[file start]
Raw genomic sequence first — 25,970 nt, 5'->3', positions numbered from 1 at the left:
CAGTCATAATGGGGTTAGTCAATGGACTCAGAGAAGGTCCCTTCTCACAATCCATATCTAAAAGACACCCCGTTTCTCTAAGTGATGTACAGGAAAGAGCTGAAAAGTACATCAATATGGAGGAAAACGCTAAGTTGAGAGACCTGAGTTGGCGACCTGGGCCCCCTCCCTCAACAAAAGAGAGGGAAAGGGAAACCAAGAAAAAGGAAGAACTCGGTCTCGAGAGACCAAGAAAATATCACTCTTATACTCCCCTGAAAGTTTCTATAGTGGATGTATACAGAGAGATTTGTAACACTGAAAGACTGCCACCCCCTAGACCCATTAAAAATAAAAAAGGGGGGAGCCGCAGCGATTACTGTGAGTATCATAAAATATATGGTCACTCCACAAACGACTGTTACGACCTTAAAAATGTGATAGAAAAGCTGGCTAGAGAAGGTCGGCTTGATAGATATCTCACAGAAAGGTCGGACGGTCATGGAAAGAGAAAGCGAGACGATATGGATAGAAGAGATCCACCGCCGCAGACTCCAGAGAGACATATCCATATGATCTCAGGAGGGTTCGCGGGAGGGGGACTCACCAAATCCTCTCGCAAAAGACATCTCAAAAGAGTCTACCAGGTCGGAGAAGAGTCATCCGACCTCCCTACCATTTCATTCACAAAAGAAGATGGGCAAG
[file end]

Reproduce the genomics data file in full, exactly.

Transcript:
Raw genomic sequence first — 25,970 nt, 5'->3', positions numbered from 1 at the left:
CAGTCATAATGGGGTTAGTCAATGGACTCAGAGAAGGTCCCTTCTCACAATCCATATCTAAAAGACACCCCGTTTCTCTAAGTGATGTACAGGAAAGAGCTGAAAAGTACATCAATATGGAGGAAAACGCTAAGTTGAGAGACCTGAGTTGGCGACCTGGGCCCCCTCCCTCAACAAAAGAGAGGGAAAGGGAAACCAAGAAAAAGGAAGAACTCGGTCTCGAGAGACCAAGAAAATATCACTCTTATACTCCCCTGAAAGTTTCTATAGTGGATGTATACAGAGAGATTTGTAACACTGAAAGACTGCCACCCCCTAGACCCATTAAAAATAAAAAAGGGGGGAGCCGCAGCGATTACTGTGAGTATCATAAAATATATGGTCACTCCACAAACGACTGTTACGACCTTAAAAATGTGATAGAAAAGCTGGCTAGAGAAGGTCGGCTTGATAGATATCTCACAGAAAGGTCGGACGGTCATGGAAAGAGAAAGCGAGACGATATGGATAGAAGAGATCCACCGCCGCAGACTCCAGAGAGACATATCCATATGATCTCAGGAGGGTTCGCGGGAGGGGGACTCACCAAATCCTCTCGCAAAAGACATCTCAAAAGAGTCTACCAGGTCGGAGAAGAGTCATCCGACCTCCCTACCATTTCATTCACAAAAGAAGATGGGCAAG